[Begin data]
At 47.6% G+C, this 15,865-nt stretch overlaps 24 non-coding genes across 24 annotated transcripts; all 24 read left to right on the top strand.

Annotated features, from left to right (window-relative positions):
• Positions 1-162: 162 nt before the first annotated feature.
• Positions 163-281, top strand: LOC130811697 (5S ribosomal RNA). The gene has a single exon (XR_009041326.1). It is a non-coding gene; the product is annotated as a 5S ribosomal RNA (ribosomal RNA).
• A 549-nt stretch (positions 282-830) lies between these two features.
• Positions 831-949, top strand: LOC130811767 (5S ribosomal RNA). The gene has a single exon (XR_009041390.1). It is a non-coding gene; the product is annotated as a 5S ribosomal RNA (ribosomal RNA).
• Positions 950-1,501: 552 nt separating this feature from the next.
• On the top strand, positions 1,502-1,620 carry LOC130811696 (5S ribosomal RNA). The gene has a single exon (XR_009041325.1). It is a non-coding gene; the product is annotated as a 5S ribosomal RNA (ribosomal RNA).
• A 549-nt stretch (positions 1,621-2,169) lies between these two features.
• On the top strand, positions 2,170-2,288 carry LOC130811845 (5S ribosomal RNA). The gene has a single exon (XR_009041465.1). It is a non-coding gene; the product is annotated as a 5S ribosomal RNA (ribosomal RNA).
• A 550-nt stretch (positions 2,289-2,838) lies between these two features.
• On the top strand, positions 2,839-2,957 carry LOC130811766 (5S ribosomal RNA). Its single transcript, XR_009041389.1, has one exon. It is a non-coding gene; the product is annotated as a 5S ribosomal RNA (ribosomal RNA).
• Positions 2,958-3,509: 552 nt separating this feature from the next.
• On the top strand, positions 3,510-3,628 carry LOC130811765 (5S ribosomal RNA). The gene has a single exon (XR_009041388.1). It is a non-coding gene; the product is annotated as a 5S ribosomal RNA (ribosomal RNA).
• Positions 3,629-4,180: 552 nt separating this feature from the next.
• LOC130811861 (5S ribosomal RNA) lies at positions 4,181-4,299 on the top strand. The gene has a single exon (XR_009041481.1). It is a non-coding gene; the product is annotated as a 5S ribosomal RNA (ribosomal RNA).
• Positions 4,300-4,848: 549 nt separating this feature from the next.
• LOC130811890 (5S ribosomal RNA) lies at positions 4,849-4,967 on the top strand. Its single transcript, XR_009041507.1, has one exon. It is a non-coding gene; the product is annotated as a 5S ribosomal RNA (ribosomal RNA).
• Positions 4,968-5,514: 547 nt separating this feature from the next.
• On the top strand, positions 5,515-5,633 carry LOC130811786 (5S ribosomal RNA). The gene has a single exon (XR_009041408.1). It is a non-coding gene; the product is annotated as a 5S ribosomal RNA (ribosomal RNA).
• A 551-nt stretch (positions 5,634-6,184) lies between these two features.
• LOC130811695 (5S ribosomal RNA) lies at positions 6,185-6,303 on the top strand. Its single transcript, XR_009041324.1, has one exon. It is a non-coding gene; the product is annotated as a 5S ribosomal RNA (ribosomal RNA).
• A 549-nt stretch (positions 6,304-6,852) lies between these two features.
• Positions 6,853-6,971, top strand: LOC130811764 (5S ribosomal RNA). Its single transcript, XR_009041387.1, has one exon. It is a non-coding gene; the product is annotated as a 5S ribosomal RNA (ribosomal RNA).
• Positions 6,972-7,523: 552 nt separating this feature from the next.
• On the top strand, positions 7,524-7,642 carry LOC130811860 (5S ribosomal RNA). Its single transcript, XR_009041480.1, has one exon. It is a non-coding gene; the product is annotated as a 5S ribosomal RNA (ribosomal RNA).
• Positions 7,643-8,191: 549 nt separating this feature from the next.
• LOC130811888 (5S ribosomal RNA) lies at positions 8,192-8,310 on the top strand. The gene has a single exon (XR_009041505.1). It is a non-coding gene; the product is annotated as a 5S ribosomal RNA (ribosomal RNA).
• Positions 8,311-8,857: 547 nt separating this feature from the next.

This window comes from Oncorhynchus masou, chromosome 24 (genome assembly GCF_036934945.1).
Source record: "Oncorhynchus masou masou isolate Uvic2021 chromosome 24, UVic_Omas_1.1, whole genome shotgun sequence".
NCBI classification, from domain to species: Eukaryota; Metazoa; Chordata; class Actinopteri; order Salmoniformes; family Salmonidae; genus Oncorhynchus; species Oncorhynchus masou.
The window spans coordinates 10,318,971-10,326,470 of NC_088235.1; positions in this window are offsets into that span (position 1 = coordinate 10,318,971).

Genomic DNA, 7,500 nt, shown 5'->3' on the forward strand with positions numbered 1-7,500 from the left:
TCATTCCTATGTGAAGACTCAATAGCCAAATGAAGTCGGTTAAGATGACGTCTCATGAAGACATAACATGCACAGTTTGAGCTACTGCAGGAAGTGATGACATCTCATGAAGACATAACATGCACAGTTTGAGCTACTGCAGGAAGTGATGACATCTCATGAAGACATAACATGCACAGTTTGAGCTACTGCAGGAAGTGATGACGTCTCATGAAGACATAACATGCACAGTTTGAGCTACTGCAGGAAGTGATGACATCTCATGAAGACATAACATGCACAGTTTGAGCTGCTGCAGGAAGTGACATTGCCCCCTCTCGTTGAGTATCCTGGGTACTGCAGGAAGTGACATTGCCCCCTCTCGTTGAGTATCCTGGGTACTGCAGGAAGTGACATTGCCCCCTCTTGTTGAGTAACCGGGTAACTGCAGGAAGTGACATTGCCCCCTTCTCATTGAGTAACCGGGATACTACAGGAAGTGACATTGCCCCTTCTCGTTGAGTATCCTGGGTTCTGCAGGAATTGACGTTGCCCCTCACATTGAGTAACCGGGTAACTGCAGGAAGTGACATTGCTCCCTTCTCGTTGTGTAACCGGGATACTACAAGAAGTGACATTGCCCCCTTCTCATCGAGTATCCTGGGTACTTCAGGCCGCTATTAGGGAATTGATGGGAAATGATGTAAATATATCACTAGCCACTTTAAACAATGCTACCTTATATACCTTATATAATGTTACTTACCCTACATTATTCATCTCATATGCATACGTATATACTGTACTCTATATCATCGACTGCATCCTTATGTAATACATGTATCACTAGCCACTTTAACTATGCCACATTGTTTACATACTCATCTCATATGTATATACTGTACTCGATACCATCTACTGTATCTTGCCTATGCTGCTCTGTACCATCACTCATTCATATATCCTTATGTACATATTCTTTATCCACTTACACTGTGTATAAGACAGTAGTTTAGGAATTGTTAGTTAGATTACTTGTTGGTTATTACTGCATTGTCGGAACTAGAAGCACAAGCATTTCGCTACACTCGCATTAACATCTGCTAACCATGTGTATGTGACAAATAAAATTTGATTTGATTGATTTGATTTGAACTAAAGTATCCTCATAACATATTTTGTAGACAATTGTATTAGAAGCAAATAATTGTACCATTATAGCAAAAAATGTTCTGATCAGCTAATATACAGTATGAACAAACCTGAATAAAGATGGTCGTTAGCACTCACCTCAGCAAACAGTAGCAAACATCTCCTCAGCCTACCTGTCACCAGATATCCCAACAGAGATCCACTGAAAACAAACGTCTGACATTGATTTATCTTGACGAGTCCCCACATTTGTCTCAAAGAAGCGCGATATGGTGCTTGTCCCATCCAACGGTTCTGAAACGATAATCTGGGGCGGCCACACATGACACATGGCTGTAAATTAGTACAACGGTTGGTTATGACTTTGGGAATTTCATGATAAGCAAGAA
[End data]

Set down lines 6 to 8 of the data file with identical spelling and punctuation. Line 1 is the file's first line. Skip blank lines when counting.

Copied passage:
• Positions 831-949, top strand: LOC130811767 (5S ribosomal RNA). The gene has a single exon (XR_009041390.1). It is a non-coding gene; the product is annotated as a 5S ribosomal RNA (ribosomal RNA).
• Positions 950-1,501: 552 nt separating this feature from the next.
• On the top strand, positions 1,502-1,620 carry LOC130811696 (5S ribosomal RNA). The gene has a single exon (XR_009041325.1). It is a non-coding gene; the product is annotated as a 5S ribosomal RNA (ribosomal RNA).